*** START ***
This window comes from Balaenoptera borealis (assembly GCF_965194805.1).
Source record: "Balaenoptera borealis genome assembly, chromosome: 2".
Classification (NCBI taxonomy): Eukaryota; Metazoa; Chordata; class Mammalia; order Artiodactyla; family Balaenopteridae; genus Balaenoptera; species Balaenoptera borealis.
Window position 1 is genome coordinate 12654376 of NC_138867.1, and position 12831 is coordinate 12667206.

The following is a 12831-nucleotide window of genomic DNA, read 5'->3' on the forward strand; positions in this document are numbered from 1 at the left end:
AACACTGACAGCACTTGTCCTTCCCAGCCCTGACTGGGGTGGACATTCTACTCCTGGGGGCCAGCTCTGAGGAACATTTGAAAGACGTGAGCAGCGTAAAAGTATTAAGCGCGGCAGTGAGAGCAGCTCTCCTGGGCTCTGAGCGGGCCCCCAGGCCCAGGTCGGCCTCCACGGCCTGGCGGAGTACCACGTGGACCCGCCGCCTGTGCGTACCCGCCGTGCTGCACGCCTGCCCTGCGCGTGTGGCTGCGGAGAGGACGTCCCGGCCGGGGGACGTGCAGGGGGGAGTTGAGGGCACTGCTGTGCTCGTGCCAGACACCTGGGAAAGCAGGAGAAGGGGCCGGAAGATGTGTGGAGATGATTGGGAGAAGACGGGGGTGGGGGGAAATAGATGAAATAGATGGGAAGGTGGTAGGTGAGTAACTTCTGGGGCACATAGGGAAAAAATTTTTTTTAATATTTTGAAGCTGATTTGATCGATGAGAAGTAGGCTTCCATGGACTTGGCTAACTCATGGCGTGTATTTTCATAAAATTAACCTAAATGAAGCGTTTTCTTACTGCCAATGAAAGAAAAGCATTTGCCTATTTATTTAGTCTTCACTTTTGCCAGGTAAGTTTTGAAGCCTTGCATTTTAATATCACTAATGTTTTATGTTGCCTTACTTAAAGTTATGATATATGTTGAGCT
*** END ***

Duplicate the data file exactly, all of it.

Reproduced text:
This window comes from Balaenoptera borealis (assembly GCF_965194805.1).
Source record: "Balaenoptera borealis genome assembly, chromosome: 2".
Classification (NCBI taxonomy): Eukaryota; Metazoa; Chordata; class Mammalia; order Artiodactyla; family Balaenopteridae; genus Balaenoptera; species Balaenoptera borealis.
Window position 1 is genome coordinate 12654376 of NC_138867.1, and position 12831 is coordinate 12667206.

The following is a 12831-nucleotide window of genomic DNA, read 5'->3' on the forward strand; positions in this document are numbered from 1 at the left end:
AACACTGACAGCACTTGTCCTTCCCAGCCCTGACTGGGGTGGACATTCTACTCCTGGGGGCCAGCTCTGAGGAACATTTGAAAGACGTGAGCAGCGTAAAAGTATTAAGCGCGGCAGTGAGAGCAGCTCTCCTGGGCTCTGAGCGGGCCCCCAGGCCCAGGTCGGCCTCCACGGCCTGGCGGAGTACCACGTGGACCCGCCGCCTGTGCGTACCCGCCGTGCTGCACGCCTGCCCTGCGCGTGTGGCTGCGGAGAGGACGTCCCGGCCGGGGGACGTGCAGGGGGGAGTTGAGGGCACTGCTGTGCTCGTGCCAGACACCTGGGAAAGCAGGAGAAGGGGCCGGAAGATGTGTGGAGATGATTGGGAGAAGACGGGGGTGGGGGGAAATAGATGAAATAGATGGGAAGGTGGTAGGTGAGTAACTTCTGGGGCACATAGGGAAAAAATTTTTTTTAATATTTTGAAGCTGATTTGATCGATGAGAAGTAGGCTTCCATGGACTTGGCTAACTCATGGCGTGTATTTTCATAAAATTAACCTAAATGAAGCGTTTTCTTACTGCCAATGAAAGAAAAGCATTTGCCTATTTATTTAGTCTTCACTTTTGCCAGGTAAGTTTTGAAGCCTTGCATTTTAATATCACTAATGTTTTATGTTGCCTTACTTAAAGTTATGATATATGTTGAGCT